Accommodate. Dwindle. Suspicious. Obscene. We owe these and a few dozen other words to William Shakespeare, who coined some, twisted others into new shapes, heard still others in the mouths of bricklayers, milkmaids, merchants and shepherds in the English countryside. Moreover, Shakespeare mastered whole technical vocabularies, drawing on the language of sailing, of falconry, of hunting, of painting.

The corpus of Shakespeare’s work, quantified, contains 31,534 individual words—or, as the helpful authors of the textbook Statistical Reasoning for Everyday Life put it, “a grand total of 884,647 words counting repetitions.” But that doesn’t seem a great deal, given that the English of our time contains, arguably (and scholars do argue about the matter, endlessly), a million words, great numbers of which are coinages in neoscientific Latin (by way of example, look up ibuprofen sometime).

Yet, considering the efforts of scholars such as C.K. Ogden and I.A. Richards in the 1930s to reduce English to a mere 850 words, the better to transport the language to every corner of a waiting world, Shakespeare’s trove seems more than sufficient. He got literature out of his stock of words, after all.

And so did Theodore Geisel, aka Dr. Seuss, who, 50 years ago, crafted an unforgettable children’s book, Green Eggs and Ham, from a stock of a mere 50 words.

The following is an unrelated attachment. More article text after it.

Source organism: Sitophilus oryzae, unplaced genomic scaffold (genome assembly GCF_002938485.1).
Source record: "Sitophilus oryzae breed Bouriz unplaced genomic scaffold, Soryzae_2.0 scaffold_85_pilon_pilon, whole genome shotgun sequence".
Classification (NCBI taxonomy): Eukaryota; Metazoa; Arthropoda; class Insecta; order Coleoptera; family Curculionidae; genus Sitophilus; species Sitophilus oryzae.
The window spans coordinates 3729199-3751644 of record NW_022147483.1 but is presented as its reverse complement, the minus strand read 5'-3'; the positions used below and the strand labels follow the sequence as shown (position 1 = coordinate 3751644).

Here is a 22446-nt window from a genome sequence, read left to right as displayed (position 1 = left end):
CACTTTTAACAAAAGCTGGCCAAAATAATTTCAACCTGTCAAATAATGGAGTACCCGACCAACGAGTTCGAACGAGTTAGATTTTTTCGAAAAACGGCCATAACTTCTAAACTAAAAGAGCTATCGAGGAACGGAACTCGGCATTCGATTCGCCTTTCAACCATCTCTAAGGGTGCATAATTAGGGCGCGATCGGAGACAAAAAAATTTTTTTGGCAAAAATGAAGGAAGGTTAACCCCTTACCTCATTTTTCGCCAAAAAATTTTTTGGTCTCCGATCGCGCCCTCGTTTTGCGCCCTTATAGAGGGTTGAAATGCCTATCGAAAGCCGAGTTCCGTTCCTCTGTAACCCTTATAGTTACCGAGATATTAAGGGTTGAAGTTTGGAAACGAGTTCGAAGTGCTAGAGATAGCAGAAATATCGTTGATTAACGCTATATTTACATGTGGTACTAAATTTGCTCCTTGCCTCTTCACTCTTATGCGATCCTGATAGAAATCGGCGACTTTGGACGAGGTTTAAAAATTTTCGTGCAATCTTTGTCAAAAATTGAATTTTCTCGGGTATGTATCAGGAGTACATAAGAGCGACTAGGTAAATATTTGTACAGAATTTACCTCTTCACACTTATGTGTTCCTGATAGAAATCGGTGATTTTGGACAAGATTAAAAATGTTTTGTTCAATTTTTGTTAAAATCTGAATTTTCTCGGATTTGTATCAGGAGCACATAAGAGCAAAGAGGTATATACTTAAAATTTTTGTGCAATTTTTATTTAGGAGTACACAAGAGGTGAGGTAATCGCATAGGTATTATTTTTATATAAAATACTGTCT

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The story has it that Seuss, visiting publisher Bennett Cerf in New York, happily remarked that he had used only 225 individual words in a previous book, The Cat in the Hat. Not impressed, Cerf—himself a writer of children’s books, most consisting of bad jokes that continue to poison my mind half a century later (“What’s big and red and eats rocks?” “A big red rock eater.”)—bet Seuss that he could not write a complete story using only 50.

Seuss returned with Green Eggs and Ham, which contains precisely 50 words, all but one of them (“anywhere”) consisting of a single syllable. The tale is a simple one: A strangely shaped mammal named Sam (or Sam-I-Am) exhorts an unnamed friend to try a delicious plate of green eggs and ham. Rightly suspecting any egg that, even after cooking, remains green, said friend adamantly refuses, saying, “I would not eat them with a fox. / I would not eat them in a box. / I would not eat them here or there. / I would not eat them anywhere. / I would not eat green eggs and ham. / I do not like them, Sam-I-Am.”

Pure poetry, that. Green Eggs and Ham was published in August 1960, just in time for me to count it among the earliest books I read, and it has gone on in the half-century since to become, by most measures, the fourth-bestselling children’s book in the English language, making for good commerce as well as good literature.

If only Shakespeare had been so economical. We might today be reading Green Eggs and Hamlet.